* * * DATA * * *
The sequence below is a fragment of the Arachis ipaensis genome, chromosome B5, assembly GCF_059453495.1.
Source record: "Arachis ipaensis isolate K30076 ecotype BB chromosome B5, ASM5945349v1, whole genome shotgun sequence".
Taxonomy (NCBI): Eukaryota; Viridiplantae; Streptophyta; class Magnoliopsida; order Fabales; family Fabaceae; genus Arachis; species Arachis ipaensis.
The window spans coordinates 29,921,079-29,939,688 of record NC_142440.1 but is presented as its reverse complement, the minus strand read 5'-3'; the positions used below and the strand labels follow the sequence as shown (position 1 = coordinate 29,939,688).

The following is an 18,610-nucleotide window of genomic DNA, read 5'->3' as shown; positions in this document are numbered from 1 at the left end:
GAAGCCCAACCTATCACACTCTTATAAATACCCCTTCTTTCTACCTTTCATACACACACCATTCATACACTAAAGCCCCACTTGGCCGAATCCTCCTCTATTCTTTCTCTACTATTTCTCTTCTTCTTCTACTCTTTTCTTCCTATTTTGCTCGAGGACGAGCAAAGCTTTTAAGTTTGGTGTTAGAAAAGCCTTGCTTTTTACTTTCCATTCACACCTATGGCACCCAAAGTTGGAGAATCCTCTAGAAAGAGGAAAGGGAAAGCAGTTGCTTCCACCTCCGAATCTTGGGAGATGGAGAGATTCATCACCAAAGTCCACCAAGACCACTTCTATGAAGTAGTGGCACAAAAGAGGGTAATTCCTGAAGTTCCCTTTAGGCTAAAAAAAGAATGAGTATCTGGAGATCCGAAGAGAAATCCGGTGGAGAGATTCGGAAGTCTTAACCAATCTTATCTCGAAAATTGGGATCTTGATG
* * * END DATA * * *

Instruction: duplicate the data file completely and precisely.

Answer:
The sequence below is a fragment of the Arachis ipaensis genome, chromosome B5, assembly GCF_059453495.1.
Source record: "Arachis ipaensis isolate K30076 ecotype BB chromosome B5, ASM5945349v1, whole genome shotgun sequence".
Taxonomy (NCBI): Eukaryota; Viridiplantae; Streptophyta; class Magnoliopsida; order Fabales; family Fabaceae; genus Arachis; species Arachis ipaensis.
The window spans coordinates 29,921,079-29,939,688 of record NC_142440.1 but is presented as its reverse complement, the minus strand read 5'-3'; the positions used below and the strand labels follow the sequence as shown (position 1 = coordinate 29,939,688).

The following is an 18,610-nucleotide window of genomic DNA, read 5'->3' as shown; positions in this document are numbered from 1 at the left end:
GAAGCCCAACCTATCACACTCTTATAAATACCCCTTCTTTCTACCTTTCATACACACACCATTCATACACTAAAGCCCCACTTGGCCGAATCCTCCTCTATTCTTTCTCTACTATTTCTCTTCTTCTTCTACTCTTTTCTTCCTATTTTGCTCGAGGACGAGCAAAGCTTTTAAGTTTGGTGTTAGAAAAGCCTTGCTTTTTACTTTCCATTCACACCTATGGCACCCAAAGTTGGAGAATCCTCTAGAAAGAGGAAAGGGAAAGCAGTTGCTTCCACCTCCGAATCTTGGGAGATGGAGAGATTCATCACCAAAGTCCACCAAGACCACTTCTATGAAGTAGTGGCACAAAAGAGGGTAATTCCTGAAGTTCCCTTTAGGCTAAAAAAAGAATGAGTATCTGGAGATCCGAAGAGAAATCCGGTGGAGAGATTCGGAAGTCTTAACCAATCTTATCTCGAAAATTGGGATCTTGATG